Two grants benefit oral cancer research

January 10, 2013
Providence Cancer Center has received two grants to further research of oral cancer – a disease that is newly diagnosed in 40,000 Americans every year and that kills 8,000 annually.

The first is a $492,000 grant from the National Center for Advancing Translational Sciences at the National Institutes of Health. In this project, Providence researchers will work with others nationally to help study biomarkers of oral cancer metastasis, with the hope of better predicting the disease.

If proven effective, the biomarker can be used to tailor therapy so the patients who will benefit from more aggressive treatment will receive it, and those who won’t will not undergo unnecessary surgery.

"This exciting project is potentially another step in personalizing oral cancer care," said R. Bryan Bell, M.D., D.D.S., Providence Oral, Head and Neck Cancer Program medical director and site principal investigator of the study.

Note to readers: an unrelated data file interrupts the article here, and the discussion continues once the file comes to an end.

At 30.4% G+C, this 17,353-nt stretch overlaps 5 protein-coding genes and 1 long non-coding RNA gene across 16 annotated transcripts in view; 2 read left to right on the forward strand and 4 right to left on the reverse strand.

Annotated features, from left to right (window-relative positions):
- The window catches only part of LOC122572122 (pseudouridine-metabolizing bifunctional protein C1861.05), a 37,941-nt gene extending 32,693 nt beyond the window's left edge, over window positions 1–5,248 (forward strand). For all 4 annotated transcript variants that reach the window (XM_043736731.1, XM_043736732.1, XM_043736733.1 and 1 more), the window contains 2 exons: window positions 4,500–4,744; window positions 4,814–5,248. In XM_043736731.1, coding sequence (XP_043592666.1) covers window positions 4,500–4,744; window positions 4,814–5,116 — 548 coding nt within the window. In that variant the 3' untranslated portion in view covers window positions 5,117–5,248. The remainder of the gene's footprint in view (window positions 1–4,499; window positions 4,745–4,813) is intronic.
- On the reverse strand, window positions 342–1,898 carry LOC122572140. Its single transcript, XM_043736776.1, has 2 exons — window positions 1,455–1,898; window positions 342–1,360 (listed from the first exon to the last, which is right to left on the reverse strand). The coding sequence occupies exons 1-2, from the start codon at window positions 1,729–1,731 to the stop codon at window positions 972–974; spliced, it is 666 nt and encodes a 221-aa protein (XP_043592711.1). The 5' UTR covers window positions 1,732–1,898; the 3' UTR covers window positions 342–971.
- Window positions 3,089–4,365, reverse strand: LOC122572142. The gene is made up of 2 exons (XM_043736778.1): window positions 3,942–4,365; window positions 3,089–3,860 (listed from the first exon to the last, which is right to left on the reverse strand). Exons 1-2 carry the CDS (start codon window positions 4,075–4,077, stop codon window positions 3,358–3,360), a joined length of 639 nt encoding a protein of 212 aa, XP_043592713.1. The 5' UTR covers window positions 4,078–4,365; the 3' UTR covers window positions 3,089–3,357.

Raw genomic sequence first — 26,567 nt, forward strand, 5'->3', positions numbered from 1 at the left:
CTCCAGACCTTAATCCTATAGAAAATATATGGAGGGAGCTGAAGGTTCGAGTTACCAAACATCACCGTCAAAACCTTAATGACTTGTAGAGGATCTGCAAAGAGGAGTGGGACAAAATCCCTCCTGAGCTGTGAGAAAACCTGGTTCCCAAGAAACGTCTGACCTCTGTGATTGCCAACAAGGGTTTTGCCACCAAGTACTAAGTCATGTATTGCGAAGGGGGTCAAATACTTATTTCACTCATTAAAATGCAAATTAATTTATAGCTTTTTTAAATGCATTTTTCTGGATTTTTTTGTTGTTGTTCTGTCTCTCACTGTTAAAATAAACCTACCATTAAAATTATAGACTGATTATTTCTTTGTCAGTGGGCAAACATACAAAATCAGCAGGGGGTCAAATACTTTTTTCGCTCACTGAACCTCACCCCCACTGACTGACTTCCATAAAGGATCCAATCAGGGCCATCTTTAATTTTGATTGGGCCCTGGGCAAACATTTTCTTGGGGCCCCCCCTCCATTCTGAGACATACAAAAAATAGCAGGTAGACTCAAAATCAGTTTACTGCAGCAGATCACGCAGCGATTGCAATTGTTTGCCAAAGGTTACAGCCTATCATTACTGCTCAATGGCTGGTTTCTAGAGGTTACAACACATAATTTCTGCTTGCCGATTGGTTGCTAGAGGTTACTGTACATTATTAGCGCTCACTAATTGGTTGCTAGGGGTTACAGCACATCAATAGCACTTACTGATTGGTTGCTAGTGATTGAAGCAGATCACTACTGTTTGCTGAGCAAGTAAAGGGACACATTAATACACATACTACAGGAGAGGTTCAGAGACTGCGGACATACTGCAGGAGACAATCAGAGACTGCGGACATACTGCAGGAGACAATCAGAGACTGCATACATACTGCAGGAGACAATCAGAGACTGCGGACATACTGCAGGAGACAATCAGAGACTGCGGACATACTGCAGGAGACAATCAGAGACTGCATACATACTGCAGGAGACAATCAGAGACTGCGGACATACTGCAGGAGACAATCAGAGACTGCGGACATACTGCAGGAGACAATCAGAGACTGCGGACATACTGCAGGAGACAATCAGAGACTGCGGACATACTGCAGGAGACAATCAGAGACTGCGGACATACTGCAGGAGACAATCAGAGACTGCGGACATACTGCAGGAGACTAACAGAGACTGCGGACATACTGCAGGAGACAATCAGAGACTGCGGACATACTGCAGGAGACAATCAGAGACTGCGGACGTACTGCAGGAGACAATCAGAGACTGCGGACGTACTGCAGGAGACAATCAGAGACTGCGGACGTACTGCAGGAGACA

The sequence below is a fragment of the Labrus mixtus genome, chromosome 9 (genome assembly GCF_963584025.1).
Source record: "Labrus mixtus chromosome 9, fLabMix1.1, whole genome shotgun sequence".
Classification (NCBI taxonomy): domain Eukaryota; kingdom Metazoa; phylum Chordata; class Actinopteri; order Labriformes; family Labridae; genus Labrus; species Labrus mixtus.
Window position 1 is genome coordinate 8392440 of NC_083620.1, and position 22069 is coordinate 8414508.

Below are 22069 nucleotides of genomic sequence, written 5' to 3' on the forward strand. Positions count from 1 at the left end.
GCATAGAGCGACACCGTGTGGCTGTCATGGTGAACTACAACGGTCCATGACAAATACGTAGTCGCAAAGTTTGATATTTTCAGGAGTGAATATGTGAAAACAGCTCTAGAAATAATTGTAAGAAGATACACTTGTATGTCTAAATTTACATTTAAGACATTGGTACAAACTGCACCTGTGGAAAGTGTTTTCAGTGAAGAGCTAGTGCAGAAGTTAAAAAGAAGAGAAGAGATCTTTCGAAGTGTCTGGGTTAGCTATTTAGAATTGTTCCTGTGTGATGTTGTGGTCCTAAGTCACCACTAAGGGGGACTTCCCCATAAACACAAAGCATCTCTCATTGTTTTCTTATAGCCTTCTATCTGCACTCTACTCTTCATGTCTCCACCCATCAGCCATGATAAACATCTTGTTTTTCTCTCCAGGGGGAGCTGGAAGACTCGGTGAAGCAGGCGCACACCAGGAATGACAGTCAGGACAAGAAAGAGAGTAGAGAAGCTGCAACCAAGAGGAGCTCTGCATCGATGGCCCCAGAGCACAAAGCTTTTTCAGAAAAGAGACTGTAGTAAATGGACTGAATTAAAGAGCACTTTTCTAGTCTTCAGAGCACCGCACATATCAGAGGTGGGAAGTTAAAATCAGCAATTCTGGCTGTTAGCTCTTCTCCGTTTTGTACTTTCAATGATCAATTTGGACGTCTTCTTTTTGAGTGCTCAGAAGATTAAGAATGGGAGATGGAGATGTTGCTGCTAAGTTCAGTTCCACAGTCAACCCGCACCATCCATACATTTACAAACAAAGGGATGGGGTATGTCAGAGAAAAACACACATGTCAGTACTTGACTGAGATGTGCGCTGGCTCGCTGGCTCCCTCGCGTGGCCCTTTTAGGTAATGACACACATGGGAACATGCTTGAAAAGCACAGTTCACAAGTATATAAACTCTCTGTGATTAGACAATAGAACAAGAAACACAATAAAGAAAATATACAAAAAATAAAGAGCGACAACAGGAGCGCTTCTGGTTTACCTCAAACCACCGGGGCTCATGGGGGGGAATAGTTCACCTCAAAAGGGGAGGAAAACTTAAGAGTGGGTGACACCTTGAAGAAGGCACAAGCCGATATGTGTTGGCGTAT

Additionally, Providence Cancer Center has been awarded a $75,000 grant by the Oral and Maxillofacial Surgery Foundation to help develop a therapeutic vaccine for oral cancer.

The median overall survival rate for recurrent or metastatic oral squamous cell carcinoma remains less than one year, and has not changed over the last decade.

This has renewed interest in novel therapies – such as the use of specialized tumor vaccines to boost the immune system’s response to fight cancer.

The grant is a result of an ongoing collaboration between Hong-Ming Hu, Ph.D., translational immunologist and Chief of the Laboratory of Cancer Immunobiology at the Earle A. Chiles Research Institute at the Providence Cancer Center, and Dr. Bell.